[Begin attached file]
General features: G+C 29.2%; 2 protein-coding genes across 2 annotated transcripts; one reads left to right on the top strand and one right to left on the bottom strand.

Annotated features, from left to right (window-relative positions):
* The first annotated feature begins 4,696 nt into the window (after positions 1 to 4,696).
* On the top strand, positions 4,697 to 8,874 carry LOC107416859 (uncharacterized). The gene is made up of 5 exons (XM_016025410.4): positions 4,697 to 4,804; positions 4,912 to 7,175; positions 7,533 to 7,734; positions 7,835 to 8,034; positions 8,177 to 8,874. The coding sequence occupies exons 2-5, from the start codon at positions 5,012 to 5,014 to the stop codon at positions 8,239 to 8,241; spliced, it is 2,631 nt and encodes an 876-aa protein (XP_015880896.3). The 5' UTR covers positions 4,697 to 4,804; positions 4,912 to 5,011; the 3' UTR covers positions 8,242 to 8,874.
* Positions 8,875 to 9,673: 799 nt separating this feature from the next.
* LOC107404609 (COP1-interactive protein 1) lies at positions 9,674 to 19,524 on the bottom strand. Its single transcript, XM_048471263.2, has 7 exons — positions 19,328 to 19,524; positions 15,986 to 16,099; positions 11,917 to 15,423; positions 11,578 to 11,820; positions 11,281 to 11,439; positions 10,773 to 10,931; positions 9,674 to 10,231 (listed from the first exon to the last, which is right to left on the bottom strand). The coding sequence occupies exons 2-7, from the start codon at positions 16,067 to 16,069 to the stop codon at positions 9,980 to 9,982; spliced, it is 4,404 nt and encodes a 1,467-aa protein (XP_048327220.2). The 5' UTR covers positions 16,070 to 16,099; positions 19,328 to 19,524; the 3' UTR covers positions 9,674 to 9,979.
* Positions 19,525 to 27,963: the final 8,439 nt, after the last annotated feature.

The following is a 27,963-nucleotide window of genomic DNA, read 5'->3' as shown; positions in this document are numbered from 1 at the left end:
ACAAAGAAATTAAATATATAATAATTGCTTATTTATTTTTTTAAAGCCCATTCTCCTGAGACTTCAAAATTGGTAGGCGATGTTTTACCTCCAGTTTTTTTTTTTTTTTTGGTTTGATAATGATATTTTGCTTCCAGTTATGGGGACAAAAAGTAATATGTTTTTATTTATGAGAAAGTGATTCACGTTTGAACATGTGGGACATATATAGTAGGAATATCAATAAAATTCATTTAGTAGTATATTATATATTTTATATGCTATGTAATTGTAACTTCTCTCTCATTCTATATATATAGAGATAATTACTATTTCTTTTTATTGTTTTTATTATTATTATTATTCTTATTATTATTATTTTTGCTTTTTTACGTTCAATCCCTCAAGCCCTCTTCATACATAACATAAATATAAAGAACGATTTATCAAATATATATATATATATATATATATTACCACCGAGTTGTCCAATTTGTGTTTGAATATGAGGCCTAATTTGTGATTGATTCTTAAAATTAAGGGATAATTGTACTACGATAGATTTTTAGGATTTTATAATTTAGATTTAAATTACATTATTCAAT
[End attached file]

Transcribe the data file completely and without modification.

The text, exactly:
General features: G+C 29.2%; 2 protein-coding genes across 2 annotated transcripts; one reads left to right on the top strand and one right to left on the bottom strand.

Annotated features, from left to right (window-relative positions):
* The first annotated feature begins 4,696 nt into the window (after positions 1 to 4,696).
* On the top strand, positions 4,697 to 8,874 carry LOC107416859 (uncharacterized). The gene is made up of 5 exons (XM_016025410.4): positions 4,697 to 4,804; positions 4,912 to 7,175; positions 7,533 to 7,734; positions 7,835 to 8,034; positions 8,177 to 8,874. The coding sequence occupies exons 2-5, from the start codon at positions 5,012 to 5,014 to the stop codon at positions 8,239 to 8,241; spliced, it is 2,631 nt and encodes an 876-aa protein (XP_015880896.3). The 5' UTR covers positions 4,697 to 4,804; positions 4,912 to 5,011; the 3' UTR covers positions 8,242 to 8,874.
* Positions 8,875 to 9,673: 799 nt separating this feature from the next.
* LOC107404609 (COP1-interactive protein 1) lies at positions 9,674 to 19,524 on the bottom strand. Its single transcript, XM_048471263.2, has 7 exons — positions 19,328 to 19,524; positions 15,986 to 16,099; positions 11,917 to 15,423; positions 11,578 to 11,820; positions 11,281 to 11,439; positions 10,773 to 10,931; positions 9,674 to 10,231 (listed from the first exon to the last, which is right to left on the bottom strand). The coding sequence occupies exons 2-7, from the start codon at positions 16,067 to 16,069 to the stop codon at positions 9,980 to 9,982; spliced, it is 4,404 nt and encodes a 1,467-aa protein (XP_048327220.2). The 5' UTR covers positions 16,070 to 16,099; positions 19,328 to 19,524; the 3' UTR covers positions 9,674 to 9,979.
* Positions 19,525 to 27,963: the final 8,439 nt, after the last annotated feature.

The following is a 27,963-nucleotide window of genomic DNA, read 5'->3' as shown; positions in this document are numbered from 1 at the left end:
ACAAAGAAATTAAATATATAATAATTGCTTATTTATTTTTTTAAAGCCCATTCTCCTGAGACTTCAAAATTGGTAGGCGATGTTTTACCTCCAGTTTTTTTTTTTTTTTTGGTTTGATAATGATATTTTGCTTCCAGTTATGGGGACAAAAAGTAATATGTTTTTATTTATGAGAAAGTGATTCACGTTTGAACATGTGGGACATATATAGTAGGAATATCAATAAAATTCATTTAGTAGTATATTATATATTTTATATGCTATGTAATTGTAACTTCTCTCTCATTCTATATATATAGAGATAATTACTATTTCTTTTTATTGTTTTTATTATTATTATTATTCTTATTATTATTATTTTTGCTTTTTTACGTTCAATCCCTCAAGCCCTCTTCATACATAACATAAATATAAAGAACGATTTATCAAATATATATATATATATATATATATTACCACCGAGTTGTCCAATTTGTGTTTGAATATGAGGCCTAATTTGTGATTGATTCTTAAAATTAAGGGATAATTGTACTACGATAGATTTTTAGGATTTTATAATTTAGATTTAAATTACATTATTCAAT